Goodbye to the Big Man

When you talk about Bruce Springsteen and the E Street Band, it does not take long to talk about seeing them live. And it does not take long after that to talk about how much fun it is, just how much joy there is to be had and shared.

And it’s true – every little bit of it. I’ve seen Bruce and the band more than a few times. I saw them play “Rosalita” in Giants Stadium. I got in line at 6 a.m. once to wait for a show 14 hours later, and was rewarded with second-row seats. It was a blast.

But the moment that always stood out to me was when the lights on the stage centered around two microphones, and the members of the band huddled around them. They would start singing “If I Should Fall Behind” – one at a time, one verse at a time – and you saw it. How they affected each other’s lives, how much they meant to each other. How it didn’t matter how many times Bruce gave in to his artistic license and broke away for a few months or a decade or two, to sing old folk songs or how nothing was ever on TV. These people were linked, and always would be. How the producers of “Lost” failed to insert Springsteen into the series finale remains an unanswered mystery.

But it’ll never be the same. The Big Man, Clarence Clemons, left us Saturday. He was 69. It was not unexpected – his health has been failing for some time (he had taken to sitting on a chair during the most recent tour). He had a stroke a week ago, and two brain surgeries immediately after.

It was sad just the same, though. It was the Big Man, after all. He was the muscle to Bruce’s style, the coolness to Bruce’s bravado.

I did not see the band live until 1999, the reunion tour. By then, these men who built their reputation on four-hour shows in bars up and down the Eastern seaboard had aged. They put on a great show, but it was shorter and tighter. As a teenager, it was easy to look at the band and decide most of them were straining to appear young.

But not the Big Man. Maybe he hid it better – he was, after all, the oldest member of the band – but he just had an aura about him. As long as he was on the sax, and Bruce could still slide across that stage once or twice, maybe it did not matter just what year it was. They were, in those moments, frozen in time.

Those second-row seats I mentioned earlier? Well, they weren’t seats. It was the pit. And when they opened the gate, we gravitated towards the Big Man’s side of the stage. For those 2.5 hours, we clapped and danced and sang along. I’ll never forget it. It was late November, and that night they played “Santa Claus is Comin’ to Town” for the first time on that tour. After it was over, I asked a roadie for Bruce’s Santa hat. Every Christmas, I pull it out and it is displayed near the Christmas Tree.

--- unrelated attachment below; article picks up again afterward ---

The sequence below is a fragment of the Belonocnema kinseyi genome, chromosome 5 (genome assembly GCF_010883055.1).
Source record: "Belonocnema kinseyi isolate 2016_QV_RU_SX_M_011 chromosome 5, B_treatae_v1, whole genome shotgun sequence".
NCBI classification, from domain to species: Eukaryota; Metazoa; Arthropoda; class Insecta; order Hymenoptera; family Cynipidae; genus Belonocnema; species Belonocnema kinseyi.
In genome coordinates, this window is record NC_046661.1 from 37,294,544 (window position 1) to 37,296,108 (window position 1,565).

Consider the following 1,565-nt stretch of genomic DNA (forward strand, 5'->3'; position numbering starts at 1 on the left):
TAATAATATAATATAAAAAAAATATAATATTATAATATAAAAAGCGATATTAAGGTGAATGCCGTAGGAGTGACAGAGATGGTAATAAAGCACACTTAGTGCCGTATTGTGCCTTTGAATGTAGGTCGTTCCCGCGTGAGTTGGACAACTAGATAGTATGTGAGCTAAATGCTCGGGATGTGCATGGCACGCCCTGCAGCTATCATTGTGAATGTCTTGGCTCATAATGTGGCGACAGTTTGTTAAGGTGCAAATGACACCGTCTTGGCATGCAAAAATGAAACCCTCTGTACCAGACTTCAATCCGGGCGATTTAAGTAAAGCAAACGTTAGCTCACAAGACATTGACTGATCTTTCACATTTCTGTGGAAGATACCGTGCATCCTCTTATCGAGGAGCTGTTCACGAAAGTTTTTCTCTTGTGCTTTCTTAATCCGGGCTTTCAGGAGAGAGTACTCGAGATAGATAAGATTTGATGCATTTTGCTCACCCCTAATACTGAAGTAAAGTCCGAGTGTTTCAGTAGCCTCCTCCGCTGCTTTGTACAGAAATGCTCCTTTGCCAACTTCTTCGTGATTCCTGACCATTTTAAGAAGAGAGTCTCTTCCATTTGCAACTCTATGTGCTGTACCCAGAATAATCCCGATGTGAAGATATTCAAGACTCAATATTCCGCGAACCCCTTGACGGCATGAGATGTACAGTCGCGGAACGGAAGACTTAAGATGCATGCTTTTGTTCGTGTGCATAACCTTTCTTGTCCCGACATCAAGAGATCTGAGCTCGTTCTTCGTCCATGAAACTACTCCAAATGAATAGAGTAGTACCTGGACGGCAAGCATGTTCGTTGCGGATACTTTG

My son will never have that experience. He’s 15 months old now, and by the grace of God he digs Bruce and the band. If I put on a concert, he runs to the TV and dances. It’s a sight to see.

One day, I am sure, I’ll take him to see the Ministry of Rock and Roll live. He’ll love it, because he won’t know the difference. I’ll love it, because it’s still Bruce Springsteen and the E Street Band. But at some point I’ll look to my left, for the Big Man, and remember he’s not there.

So long Big Man. Thanks for the memories.


  1. Lights out tonight, trouble in the heartland. Got a head on collision smashing in my guts man.

  2. What a refreshing article. Glad to see that the Scoop can still occasionally branch out into the not-so-sports world to talk about current events (mind you, you could refer to The Boss’s “Glory Days” video as an argument that Springsteen and sports are always related somewhat).

    Nice work, Hugh.

  3. Great job Hugh!Had no idea you were a fellow “tramp” till your avatar change tweet.Now it sounds like we might have been at a few shows together-I was at #10 Giants Stadium show during the ’03 run.And I spent 14hrs in the Pit line for Bonnaroo in ’09.

    I became a Bruce fan in ’75,the same year the Hoosiers reached immortality.Hopefully we’ll have more ESB tours and more Hoosier NCAA triumphs to look forward to.

  4. Thanks for that Hugh, as a Hoosier now living in Chicago, but born and bred in the Garden State, it’s a sad day without the Big Men blowing on the sax anymore.

  5. I love the sax and no one was better than the Big Man. I always wanted to see the E Street Band in concert and may one day but it won’t be the same without clarence blowing his horn. Rest in Peace and thanks for the memories.

  6. Good article.

    I wasn’t a huge Bruce fan but saw his Born in the USA show in Indy.

    Good times.

  7. What is it with Bloomington and Springsteen? I hear tons of claims about walking fossils that can’t let go of the glory days of Knight. How about letting go the glory days of “Glory Days”?

  8. Keep up the good work with your son, Hugh. At 15 months, he’s still a few months short of realizing that anything that Mom and Dad like is sooo uncool. Put that love of IU sports and music in his head now and he’s as good as brainwashed for life – speaking from experience.

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